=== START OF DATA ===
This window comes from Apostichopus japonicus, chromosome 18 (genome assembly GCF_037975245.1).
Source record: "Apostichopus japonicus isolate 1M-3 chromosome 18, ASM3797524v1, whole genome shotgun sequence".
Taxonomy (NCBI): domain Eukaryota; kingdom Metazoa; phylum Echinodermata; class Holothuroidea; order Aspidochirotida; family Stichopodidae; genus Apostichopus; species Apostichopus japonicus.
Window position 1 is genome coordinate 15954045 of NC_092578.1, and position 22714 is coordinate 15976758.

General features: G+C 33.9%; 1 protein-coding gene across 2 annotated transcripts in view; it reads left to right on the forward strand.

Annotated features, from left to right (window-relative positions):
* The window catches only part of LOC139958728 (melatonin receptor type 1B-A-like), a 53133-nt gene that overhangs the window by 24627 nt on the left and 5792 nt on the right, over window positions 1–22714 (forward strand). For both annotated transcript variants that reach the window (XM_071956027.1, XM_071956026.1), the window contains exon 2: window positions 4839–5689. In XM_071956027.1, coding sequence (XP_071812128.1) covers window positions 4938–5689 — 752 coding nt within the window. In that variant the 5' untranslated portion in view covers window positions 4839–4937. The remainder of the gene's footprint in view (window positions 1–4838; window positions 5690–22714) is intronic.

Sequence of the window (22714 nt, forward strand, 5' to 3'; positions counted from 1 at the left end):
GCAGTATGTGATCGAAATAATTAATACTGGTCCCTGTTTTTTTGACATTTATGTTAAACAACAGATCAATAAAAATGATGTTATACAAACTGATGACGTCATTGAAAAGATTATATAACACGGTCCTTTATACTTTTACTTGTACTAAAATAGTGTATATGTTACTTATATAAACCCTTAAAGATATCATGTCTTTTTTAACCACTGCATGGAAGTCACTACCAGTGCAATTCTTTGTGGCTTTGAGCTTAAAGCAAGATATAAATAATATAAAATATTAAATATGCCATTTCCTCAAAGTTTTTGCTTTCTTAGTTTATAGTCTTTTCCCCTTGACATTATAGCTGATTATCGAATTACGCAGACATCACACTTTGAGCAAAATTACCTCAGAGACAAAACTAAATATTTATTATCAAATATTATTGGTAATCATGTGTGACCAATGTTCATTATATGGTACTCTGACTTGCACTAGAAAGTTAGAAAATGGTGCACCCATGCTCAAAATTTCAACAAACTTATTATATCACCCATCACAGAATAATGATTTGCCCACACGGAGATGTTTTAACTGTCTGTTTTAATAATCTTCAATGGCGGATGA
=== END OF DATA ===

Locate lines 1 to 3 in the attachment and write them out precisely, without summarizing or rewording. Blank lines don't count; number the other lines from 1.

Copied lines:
This window comes from Apostichopus japonicus, chromosome 18 (genome assembly GCF_037975245.1).
Source record: "Apostichopus japonicus isolate 1M-3 chromosome 18, ASM3797524v1, whole genome shotgun sequence".
Taxonomy (NCBI): domain Eukaryota; kingdom Metazoa; phylum Echinodermata; class Holothuroidea; order Aspidochirotida; family Stichopodidae; genus Apostichopus; species Apostichopus japonicus.